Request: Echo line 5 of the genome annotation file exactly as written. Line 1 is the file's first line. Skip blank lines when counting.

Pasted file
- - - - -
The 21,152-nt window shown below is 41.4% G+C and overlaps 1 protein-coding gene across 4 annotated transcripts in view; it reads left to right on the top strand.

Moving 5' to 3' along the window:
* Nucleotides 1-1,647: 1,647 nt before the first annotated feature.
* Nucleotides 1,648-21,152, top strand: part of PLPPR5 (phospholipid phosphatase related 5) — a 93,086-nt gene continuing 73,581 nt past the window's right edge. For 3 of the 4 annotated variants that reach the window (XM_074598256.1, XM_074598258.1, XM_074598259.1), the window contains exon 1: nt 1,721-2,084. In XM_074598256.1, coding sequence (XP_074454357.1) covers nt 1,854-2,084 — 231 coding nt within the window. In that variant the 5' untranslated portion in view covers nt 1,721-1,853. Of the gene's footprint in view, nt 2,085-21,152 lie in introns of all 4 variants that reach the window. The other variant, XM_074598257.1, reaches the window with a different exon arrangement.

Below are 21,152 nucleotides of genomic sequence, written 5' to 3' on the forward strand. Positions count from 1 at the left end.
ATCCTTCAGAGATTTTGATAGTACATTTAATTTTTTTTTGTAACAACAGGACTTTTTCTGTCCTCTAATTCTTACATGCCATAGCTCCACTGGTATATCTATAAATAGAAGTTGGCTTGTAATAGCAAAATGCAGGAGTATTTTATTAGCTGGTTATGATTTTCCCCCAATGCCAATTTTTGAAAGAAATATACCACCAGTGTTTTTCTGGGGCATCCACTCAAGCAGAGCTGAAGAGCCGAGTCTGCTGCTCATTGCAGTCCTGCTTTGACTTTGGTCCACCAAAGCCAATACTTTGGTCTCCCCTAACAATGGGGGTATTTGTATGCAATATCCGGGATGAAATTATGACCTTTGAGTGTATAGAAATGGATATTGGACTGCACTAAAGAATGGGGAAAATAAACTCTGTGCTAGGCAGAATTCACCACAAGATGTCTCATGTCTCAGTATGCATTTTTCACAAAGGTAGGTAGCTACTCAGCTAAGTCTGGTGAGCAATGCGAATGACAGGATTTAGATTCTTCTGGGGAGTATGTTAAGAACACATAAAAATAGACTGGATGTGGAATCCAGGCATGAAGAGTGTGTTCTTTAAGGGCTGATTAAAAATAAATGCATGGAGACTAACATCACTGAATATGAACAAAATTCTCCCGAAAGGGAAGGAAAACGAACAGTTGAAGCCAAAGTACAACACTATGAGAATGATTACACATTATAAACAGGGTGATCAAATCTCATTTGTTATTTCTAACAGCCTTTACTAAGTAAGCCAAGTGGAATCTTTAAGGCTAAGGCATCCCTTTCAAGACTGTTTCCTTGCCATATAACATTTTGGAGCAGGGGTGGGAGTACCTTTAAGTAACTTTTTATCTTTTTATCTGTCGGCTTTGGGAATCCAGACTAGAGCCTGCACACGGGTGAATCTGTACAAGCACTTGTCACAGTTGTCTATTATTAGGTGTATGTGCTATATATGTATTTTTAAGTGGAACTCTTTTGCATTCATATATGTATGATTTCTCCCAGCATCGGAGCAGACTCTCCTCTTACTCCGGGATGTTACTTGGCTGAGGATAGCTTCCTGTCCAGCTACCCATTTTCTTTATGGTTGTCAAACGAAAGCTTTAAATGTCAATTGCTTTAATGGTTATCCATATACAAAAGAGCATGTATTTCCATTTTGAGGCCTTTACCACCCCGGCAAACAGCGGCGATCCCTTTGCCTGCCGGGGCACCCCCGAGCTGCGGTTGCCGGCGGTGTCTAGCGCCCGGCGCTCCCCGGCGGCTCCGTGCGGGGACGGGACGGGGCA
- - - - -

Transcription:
Below are 21,152 nucleotides of genomic sequence, written 5' to 3' on the forward strand. Positions count from 1 at the left end.